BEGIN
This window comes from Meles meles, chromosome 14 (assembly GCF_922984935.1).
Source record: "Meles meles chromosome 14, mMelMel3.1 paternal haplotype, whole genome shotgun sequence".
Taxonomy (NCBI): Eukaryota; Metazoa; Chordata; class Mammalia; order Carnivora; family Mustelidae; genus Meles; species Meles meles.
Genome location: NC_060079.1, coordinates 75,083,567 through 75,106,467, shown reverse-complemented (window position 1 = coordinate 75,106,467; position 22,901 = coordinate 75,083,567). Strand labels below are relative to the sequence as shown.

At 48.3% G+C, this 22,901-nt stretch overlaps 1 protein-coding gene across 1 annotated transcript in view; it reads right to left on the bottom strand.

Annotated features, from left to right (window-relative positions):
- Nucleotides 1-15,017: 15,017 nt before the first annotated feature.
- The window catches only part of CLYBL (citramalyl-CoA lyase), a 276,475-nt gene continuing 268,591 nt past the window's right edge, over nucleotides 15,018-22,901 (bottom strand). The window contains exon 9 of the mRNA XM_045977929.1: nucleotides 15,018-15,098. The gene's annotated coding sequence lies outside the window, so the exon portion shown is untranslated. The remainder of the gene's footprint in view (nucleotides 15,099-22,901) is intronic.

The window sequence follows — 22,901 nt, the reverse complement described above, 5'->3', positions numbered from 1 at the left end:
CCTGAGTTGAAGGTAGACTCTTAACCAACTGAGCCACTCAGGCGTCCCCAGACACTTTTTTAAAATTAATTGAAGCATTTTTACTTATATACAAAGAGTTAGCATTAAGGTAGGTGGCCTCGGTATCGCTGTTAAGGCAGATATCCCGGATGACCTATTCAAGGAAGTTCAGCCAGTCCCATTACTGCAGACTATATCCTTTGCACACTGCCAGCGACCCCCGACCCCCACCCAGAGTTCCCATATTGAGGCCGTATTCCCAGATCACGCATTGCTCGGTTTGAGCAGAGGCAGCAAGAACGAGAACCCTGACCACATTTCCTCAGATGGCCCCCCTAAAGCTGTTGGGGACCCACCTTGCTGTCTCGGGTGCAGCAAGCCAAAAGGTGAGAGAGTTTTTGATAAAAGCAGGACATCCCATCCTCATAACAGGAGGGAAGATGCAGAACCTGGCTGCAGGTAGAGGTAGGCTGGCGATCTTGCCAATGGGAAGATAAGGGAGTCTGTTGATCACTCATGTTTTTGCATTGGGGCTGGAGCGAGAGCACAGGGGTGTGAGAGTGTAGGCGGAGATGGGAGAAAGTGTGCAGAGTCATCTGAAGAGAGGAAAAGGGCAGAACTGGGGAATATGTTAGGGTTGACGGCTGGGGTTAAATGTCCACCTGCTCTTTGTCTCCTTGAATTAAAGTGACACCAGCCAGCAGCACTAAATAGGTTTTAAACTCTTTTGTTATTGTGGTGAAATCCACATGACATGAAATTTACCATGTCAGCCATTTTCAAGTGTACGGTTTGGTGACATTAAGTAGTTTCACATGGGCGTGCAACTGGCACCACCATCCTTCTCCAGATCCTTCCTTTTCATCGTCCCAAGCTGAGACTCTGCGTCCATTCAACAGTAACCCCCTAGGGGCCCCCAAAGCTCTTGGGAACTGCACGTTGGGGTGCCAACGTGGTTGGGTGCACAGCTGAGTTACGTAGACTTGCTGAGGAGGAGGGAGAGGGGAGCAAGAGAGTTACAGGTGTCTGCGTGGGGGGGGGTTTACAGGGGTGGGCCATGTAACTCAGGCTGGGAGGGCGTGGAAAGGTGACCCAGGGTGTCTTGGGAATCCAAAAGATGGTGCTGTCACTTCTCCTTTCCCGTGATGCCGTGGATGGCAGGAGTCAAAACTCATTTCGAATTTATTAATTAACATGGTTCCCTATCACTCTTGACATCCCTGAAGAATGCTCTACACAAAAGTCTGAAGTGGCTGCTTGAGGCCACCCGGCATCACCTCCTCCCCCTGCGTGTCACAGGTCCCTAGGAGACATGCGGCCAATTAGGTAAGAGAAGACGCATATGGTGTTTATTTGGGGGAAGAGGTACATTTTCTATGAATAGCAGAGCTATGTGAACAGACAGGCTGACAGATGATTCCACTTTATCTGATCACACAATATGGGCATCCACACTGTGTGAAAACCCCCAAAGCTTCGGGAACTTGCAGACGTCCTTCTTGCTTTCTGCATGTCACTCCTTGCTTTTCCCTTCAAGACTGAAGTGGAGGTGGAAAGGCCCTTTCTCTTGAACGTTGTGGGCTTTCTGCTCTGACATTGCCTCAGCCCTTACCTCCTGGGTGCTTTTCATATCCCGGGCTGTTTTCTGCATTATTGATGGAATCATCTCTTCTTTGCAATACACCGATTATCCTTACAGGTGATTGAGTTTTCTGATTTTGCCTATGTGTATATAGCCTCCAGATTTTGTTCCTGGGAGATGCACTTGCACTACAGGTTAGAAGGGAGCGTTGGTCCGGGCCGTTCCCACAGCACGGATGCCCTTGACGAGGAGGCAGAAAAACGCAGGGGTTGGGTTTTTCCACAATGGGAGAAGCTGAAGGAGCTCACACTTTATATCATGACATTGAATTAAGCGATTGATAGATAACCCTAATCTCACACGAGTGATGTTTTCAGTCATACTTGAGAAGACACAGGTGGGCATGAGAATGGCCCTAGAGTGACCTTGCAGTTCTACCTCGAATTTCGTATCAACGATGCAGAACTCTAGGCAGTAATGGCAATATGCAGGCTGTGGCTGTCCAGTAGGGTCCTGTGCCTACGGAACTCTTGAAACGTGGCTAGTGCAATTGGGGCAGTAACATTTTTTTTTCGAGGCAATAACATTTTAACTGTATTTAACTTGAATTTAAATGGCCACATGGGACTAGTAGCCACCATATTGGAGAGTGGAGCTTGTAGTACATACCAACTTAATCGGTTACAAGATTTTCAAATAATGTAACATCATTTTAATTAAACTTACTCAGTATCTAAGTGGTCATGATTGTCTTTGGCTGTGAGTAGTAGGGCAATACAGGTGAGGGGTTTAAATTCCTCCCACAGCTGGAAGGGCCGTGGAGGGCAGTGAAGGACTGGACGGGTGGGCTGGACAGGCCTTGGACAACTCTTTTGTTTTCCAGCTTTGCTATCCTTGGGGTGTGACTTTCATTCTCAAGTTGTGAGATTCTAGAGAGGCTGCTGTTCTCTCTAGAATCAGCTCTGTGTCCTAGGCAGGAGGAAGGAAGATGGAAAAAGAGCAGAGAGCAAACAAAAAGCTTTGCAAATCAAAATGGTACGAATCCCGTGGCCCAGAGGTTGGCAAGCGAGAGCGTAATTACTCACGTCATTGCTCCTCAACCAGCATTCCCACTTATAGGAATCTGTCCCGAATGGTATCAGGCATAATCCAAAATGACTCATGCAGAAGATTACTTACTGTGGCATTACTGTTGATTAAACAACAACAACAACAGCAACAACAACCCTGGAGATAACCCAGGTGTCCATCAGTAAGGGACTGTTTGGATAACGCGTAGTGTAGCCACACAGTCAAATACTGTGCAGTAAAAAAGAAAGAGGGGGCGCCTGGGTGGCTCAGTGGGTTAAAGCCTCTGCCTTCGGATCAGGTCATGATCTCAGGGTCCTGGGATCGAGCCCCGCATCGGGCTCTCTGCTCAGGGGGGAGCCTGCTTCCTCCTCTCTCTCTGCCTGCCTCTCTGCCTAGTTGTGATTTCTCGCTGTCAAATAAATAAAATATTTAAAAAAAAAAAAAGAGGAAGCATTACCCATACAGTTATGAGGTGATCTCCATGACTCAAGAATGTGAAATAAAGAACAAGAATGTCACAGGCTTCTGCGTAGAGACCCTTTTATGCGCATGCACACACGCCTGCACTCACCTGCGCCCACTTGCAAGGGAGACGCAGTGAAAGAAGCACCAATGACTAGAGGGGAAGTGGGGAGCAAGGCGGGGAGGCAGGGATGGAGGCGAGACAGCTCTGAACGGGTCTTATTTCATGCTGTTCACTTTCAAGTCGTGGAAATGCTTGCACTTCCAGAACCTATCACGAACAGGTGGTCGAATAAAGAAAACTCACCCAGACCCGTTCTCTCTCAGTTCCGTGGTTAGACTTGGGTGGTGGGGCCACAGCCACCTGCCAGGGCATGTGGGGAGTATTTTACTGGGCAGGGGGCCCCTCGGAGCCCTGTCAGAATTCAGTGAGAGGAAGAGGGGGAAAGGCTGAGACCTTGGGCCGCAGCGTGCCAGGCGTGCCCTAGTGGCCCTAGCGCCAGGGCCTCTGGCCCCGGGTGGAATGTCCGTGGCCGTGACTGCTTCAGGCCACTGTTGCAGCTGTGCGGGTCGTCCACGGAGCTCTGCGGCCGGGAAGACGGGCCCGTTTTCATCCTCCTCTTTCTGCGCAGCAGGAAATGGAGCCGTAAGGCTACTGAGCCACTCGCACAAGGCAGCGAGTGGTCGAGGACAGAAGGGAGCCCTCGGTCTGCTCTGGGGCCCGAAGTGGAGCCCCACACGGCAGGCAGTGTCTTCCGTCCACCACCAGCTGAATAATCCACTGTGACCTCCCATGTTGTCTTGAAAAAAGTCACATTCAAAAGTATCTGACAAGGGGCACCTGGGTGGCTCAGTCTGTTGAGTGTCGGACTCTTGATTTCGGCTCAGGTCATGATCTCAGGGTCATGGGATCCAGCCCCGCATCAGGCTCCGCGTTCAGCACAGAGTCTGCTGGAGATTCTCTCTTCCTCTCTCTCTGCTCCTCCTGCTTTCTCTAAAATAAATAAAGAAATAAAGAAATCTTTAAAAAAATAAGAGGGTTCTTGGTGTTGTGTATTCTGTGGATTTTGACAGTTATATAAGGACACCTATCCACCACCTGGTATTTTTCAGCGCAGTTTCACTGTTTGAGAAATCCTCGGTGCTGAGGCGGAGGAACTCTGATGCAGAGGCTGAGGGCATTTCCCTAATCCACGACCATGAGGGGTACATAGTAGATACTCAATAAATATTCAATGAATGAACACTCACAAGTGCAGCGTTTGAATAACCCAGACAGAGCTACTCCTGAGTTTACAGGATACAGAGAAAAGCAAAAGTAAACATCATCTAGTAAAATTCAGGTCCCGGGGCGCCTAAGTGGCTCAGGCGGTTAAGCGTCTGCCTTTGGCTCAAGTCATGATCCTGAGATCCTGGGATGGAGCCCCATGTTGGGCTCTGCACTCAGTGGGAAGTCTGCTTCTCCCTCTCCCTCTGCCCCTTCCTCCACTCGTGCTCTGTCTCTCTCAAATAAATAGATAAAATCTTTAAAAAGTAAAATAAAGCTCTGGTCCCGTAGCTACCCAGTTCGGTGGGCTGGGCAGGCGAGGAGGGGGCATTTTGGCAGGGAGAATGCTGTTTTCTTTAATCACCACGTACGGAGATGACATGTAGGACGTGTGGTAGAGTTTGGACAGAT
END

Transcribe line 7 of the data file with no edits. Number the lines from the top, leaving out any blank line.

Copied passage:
- Nucleotides 1-15,017: 15,017 nt before the first annotated feature.